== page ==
Score your current attributes out of ten and define the gap. Blue is where you need to be, red is where you now are,
Within five minutes you can actually see, laid out before you, the skills and attributes you need to address, over the winter, to make you a fitter, faster, stronger rider next season. If you want a copy of a Spidergram, just email me and I'll send you one.
Next month we'll cover how to build a plan to specifically target your training to close the gaps between now and your timescaled objective.
Train to a Plan
If you look at some of the other factsheets, listed under the Physiological Menu above, you will begin to see that cycling is all about oxygen storage, oxygen generation and oxygen delivery. That's a lot of oxygen, which unsurprisingly, is what you need to win races.
Winning races is about getting as much oxygen in to your lungs as possible (VO2max) and efficiently and effectively distributing it around your body and getting it to your muscles (Lactate Threshold & Anaerobic Capacity).
To do a 25 mile TT in an hour you need to knock out between 270 and 300 watts for the entire hour. For a 70 kilo rider this means you have to have a VO2max of around 57 ml/kg/min, or process nearly four litres of oxygen a minute.
Shifting oxygen from the air outside your body to the inside of your muscles is a complex operation. And to do it you need these little babies ~ mitochondria.
If you want to ride the hour you need loads of these little oxygen tanks, and the only way you can develop them is by using your winter training time effectively, or taking EPO. One has considerably less risk attached to it than the other.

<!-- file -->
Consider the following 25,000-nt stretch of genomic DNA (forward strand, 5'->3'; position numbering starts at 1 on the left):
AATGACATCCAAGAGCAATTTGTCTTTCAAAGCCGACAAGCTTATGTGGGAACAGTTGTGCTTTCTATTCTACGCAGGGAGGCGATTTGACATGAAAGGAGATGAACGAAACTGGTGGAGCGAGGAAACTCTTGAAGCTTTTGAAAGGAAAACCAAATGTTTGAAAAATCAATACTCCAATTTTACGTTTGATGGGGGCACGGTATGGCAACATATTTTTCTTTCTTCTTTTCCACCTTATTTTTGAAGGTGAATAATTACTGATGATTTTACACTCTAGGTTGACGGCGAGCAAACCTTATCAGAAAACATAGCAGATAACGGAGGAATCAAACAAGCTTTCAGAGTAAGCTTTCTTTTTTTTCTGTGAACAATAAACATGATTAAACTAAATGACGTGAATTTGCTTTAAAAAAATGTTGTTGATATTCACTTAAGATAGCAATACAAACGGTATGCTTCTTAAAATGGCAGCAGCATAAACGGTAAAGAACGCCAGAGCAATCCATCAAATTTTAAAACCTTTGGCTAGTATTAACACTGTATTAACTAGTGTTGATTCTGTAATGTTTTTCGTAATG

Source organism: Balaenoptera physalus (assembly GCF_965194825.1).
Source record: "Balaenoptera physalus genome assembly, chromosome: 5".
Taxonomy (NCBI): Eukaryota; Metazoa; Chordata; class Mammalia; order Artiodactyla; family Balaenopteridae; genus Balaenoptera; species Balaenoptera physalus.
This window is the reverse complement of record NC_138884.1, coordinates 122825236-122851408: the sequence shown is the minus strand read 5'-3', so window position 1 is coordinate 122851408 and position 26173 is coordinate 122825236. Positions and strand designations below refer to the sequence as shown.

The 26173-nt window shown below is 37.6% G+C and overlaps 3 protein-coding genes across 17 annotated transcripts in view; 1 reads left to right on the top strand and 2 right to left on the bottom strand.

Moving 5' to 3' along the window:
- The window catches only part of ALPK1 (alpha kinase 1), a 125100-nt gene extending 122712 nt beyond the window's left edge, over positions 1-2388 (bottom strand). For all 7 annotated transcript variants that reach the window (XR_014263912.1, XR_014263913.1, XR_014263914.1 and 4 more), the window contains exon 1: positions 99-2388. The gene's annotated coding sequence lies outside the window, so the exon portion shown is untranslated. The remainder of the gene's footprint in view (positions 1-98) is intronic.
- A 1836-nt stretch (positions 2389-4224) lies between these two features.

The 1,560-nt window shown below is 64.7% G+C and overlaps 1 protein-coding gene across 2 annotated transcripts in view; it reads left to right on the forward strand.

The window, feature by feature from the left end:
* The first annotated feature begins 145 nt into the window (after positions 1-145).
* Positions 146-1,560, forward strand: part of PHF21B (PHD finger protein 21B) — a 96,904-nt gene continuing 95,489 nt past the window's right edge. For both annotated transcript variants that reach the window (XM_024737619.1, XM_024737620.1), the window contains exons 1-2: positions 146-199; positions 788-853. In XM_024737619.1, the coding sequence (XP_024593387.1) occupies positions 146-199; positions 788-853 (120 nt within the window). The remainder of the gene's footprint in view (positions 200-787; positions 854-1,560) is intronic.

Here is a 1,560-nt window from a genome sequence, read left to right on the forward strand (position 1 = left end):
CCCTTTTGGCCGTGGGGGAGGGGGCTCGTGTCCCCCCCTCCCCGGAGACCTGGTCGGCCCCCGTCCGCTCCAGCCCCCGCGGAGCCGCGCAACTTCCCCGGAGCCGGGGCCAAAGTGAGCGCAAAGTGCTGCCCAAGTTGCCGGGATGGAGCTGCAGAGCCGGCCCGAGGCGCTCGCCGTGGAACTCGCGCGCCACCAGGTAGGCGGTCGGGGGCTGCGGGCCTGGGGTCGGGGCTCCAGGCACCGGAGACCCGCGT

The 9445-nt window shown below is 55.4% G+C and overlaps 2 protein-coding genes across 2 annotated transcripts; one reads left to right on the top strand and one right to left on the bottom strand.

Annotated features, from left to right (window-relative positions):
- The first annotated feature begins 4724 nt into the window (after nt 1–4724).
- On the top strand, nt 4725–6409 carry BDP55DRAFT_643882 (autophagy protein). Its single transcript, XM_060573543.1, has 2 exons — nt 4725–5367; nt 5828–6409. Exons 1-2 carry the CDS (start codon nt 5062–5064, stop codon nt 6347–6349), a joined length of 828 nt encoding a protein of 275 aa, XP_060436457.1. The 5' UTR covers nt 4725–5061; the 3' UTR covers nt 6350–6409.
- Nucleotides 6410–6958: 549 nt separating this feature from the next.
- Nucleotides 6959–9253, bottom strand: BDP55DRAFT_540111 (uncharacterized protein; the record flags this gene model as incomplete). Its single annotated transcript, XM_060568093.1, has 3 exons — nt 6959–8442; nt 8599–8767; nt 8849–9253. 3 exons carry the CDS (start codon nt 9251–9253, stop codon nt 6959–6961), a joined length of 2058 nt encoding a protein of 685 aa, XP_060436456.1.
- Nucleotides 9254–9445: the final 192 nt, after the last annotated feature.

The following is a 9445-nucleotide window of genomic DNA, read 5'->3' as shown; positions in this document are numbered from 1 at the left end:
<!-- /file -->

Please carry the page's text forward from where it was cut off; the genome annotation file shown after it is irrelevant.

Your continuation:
To find out how much you need to improve, you need to know how much you have now. The only way of doing that is by taking a test, doing your structured training then re-testing at an appropriate point to measure the improvement and set the levels for the next training period. Don't leave these things to chance.
Some super-strong, aggressive riding, including a solo breakaway
from 25 miles out!, brought Integrated Sports Medicine, presented by
Browns Subaru rider, Eric Diamond
the Appalachian Bicycle Racing Association's 2014 Series Championship.
An objective he'd planned the previous November...
November is the time to define objectives, or at least flay the groundwork for the coming season.
November is when it all begins to kick off. It's the time we start intelligently eating, effectively training and actively resting; preparing ourselves for a faster new year.
Next season is still five months away but that doesn't mean we shouldn't start testing, preparing, and planning for it right now.
Sit down and think about what you would expect from next year. If it's to do the hour then you need to start thinking about how you can build your VO2max, cruise at 300 watts and consistently and comfortably ride at an average of 25 mph.
Progression, recovery and adaptation are the keys to your success so you need to build them into your plan. If you don't have one, or the time to prepare one, then here's some that may be of interest to you...
Once you have a plan stick to it and train according to the plan. We've seen it before, on much more than one occasion, where the plan called for an hour steady and the rider did three hours in the hills because they felt so strong. Two weeks later they've hit a block as they can't manage the planned power intervals due to tiredness.
Fight the temptation to follow the crowd. Believe in yourself, believe in your objectives, and if you've followed the criteria above, believe in your plan. Once you do, you're as good as there!
Until next time.